So is the idea that they join a political parties and become activists. Anyone with any IQ knows that in the current framework that such effort, in the hope of making real change, is at best euphoric optimism. So how then do they proceed? Move is one option, another is use their influence and the third is to check the legality and challenge.

    For a vulture like myself I see this having a downward effect on house prices in such areas and an increase in the likelihood of purchase for redevelopment. So the current path will probably have little political impact, but will cause significant destruction to very pleasant residential areas. It may also mean that well educated and highly trained people decide to move out of NI and where is the gain in that?

    On a wider front this administration is preparing the groundwork to sell off assets here in preparation for departure and that is also in no ones’ interest.

  • smcgiff

    ‘Not exactly unusual for the Equality Commission to overlook the interests of the majority population here. Equality seems to mean that nationalists will receive something at the expense of unionists. Nationalists then demand something more but will never accept the idea of compromise.’

    BWAAAAAAAAAAAAAAAAAAAAAAAHaaaaaaHAAAAAAAAAAA *repeat ad nauseum*

    How far up your own arse must your head be to see this as an anti-PROTESTANT agenda.

    No, it’s not a tax on the rich, but a tax on Protestants that happen to be rich! Priceless!

    Thanks for the humour lads – keep it up! But be careful, some people might think you’re ACTUALLY being serious!!!

  • Crataegus

    Scotsman

    It seems like a fairly good way of encouraging elderly people with a lot of unearned wealth (from the housing boom) but modest incomes to sell their big houses to families or groups of renters who can afford them. Should cut down on their heating bills as well 🙂

    For many elderly people their house is more than just a home. It is a place they bought when they were young and a place where their children played and grew up. It is full of resonances and memories. They know where everything is for they have lived there for decades. When you move many elderly people out of their homes they go down hill very quickly. We can wait a few years instead of being in an unseemly hurry to grab their property.

    Not for one moment would I support anything that would aim to displace anyone in their twilight from their abode quite the opposite I think it is in the interest of society to try and ensure that they remain there and support them, it is a sign of our humanity. Let it be their decision and let’s not load the dice. In any case if someone leaves a house at 65 they are then competing with the young for smaller houses.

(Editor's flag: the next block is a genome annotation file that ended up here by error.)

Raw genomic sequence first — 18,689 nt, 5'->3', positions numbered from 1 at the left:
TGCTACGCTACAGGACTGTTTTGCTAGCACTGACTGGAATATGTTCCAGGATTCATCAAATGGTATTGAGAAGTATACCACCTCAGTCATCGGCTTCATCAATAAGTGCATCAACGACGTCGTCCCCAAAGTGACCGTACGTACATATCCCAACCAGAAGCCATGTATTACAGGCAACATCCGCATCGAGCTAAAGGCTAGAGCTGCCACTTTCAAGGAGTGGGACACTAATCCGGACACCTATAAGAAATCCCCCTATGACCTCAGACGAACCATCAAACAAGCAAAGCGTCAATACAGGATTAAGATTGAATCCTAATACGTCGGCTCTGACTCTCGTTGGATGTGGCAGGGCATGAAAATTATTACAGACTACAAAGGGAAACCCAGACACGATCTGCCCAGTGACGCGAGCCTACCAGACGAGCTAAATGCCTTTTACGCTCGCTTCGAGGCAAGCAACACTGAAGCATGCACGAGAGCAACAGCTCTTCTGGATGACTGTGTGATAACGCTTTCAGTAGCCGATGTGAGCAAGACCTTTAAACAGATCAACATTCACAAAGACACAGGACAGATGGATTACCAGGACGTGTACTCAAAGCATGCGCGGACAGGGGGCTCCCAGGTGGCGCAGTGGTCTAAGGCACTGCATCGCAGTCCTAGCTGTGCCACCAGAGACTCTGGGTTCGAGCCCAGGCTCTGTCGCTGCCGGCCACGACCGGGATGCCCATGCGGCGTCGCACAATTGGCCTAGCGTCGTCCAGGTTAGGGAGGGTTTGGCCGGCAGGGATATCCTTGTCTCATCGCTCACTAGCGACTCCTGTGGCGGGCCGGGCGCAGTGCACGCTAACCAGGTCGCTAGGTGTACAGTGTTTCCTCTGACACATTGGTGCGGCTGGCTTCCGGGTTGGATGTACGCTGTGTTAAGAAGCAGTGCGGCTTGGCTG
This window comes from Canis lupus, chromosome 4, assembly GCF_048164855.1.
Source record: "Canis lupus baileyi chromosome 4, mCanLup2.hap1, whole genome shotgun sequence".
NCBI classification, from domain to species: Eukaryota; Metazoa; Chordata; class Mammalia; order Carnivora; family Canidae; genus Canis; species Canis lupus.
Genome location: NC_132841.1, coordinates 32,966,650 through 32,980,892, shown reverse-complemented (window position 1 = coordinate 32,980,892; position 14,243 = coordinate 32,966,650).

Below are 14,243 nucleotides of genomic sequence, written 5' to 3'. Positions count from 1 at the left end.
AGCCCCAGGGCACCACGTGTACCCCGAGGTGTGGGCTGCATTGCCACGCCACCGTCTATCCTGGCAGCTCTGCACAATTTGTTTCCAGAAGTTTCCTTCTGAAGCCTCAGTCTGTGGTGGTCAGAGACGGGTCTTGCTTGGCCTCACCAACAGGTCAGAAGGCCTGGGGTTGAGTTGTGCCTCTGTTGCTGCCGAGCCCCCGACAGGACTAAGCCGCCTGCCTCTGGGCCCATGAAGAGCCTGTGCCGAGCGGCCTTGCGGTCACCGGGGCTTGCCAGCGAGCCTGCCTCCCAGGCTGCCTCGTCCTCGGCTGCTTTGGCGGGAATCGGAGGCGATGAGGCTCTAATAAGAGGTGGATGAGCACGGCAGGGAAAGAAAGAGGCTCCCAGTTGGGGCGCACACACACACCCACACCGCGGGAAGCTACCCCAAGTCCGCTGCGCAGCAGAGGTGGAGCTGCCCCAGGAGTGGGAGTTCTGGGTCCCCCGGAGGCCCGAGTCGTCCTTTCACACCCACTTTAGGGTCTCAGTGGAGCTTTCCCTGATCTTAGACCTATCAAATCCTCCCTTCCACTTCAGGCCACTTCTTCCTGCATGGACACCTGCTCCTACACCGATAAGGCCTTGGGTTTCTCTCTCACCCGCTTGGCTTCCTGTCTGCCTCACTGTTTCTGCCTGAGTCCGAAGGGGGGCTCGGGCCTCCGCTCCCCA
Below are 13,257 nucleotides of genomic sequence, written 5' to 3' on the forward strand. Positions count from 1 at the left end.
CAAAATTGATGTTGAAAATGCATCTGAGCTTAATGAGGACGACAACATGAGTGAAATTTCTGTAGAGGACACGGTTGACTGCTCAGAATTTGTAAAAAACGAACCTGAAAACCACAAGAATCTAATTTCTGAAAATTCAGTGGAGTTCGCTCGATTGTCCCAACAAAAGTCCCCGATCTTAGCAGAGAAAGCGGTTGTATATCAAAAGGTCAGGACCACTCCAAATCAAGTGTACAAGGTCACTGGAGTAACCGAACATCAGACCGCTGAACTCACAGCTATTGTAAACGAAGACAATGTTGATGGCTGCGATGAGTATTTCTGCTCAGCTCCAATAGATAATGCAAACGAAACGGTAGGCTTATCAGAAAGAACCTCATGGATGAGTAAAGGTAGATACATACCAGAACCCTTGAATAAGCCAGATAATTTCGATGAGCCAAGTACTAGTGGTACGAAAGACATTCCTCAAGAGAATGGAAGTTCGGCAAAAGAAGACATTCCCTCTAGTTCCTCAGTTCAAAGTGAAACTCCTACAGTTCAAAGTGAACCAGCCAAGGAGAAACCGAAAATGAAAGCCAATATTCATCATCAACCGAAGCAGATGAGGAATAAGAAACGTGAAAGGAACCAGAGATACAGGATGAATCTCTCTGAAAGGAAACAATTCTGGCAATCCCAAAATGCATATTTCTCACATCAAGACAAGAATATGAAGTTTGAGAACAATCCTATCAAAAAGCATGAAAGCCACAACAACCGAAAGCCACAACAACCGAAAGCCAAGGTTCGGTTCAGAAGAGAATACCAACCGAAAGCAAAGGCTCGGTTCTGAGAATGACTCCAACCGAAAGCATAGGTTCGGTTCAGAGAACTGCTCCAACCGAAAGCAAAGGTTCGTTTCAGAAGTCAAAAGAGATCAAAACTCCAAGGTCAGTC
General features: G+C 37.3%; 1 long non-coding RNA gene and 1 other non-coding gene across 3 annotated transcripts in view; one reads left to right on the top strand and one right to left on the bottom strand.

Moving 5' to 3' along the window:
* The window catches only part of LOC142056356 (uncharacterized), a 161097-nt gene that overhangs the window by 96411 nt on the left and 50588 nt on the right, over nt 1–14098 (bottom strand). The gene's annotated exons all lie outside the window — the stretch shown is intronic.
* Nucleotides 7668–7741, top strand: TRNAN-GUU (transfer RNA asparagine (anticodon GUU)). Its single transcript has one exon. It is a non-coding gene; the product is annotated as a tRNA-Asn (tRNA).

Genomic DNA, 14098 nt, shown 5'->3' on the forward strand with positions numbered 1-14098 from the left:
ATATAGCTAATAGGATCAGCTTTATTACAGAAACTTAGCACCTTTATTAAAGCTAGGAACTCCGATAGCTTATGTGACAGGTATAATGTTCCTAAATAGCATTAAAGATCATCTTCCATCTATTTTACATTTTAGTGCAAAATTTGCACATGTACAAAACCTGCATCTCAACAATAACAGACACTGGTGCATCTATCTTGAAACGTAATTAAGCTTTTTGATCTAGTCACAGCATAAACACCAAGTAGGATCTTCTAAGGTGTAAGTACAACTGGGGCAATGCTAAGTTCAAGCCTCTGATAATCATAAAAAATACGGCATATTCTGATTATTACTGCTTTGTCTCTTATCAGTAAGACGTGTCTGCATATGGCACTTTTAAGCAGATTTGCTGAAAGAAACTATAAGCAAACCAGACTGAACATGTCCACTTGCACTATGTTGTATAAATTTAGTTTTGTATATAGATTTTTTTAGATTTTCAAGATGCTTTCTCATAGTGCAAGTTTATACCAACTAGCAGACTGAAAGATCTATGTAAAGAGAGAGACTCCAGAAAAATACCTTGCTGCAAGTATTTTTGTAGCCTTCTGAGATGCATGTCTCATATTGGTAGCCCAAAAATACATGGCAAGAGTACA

The problem is we are not building enough houses.

  • smcgiff

    Crataegus, you hit the real problem on the head!

  • Jo

    This to put it quite simply, equaklity of treatment with other parts of the UK. Its not all a garden of roses being part of that country, you know.

    Scottish English and Welsh rates/water bills are on average £400 500 higher than the NI average.

    Get over it.

    This is the UK and the price of what Unionists want – equalityof cititzenship and equal liability to pay up. If you dont like it, return to devolution.

  • Crataegus

    Jo

    “Many of them are winding up with rates higher than those for zillionaires in London”.

    What equality? And this is before the water charges!

  • kensei

    “Uh? Who?”

    Now, bearing in mind we are running with someone else’s metaphor here, let me see… Leader who moved from violent methods to peaceful ones? Work it out.

  • T.Ruth

    Cratageus
    Thank you for the generosity of spirit implicit in your very humane post.As Kris Kristoferson would say”You’ve been reading my mail.” I hope some of those who favour swingeing tax demands on people who are elderly realise that if we are lucky old age comes to us all.I think my generation has made sufficient contribution to society and to the taxation system over many decades and deserves some reasonable consideration now.
    T.Ruth

  • Jo

    Crat

    As no-one at present pays for water here, the absence of a water-sewerage bill accounts for most of the gap between the NI average and E/W/S average domestic bill.

    If we just introduced water charges without adjusting our rates bills, it still wouldnt close the gap. I believe the Treasury attitude is based (losely) on extracting the money that the Army presence here cost them since 1969…(coughs drily)

    The zillionaires will face an uncapped rates bill based on capital value – I pity the purchaser of a £1.6 m property outside Rostrevor…

  • Jo

    ..actually, no I don’t. 🙂

  • Crataegus

    T Ruth

    Thanks, in my opinion societies are measured by how they educate their young and how they treat the poor, the elderly and those who are ill. What is wealth if you rely on chance of birth and health for your well being?

  • Scotsman

    I understand the point about the wee old lady not wanting to move out of her family home but if she’s sitting on a huge nest-egg why should the state charge people with fewer assets instead?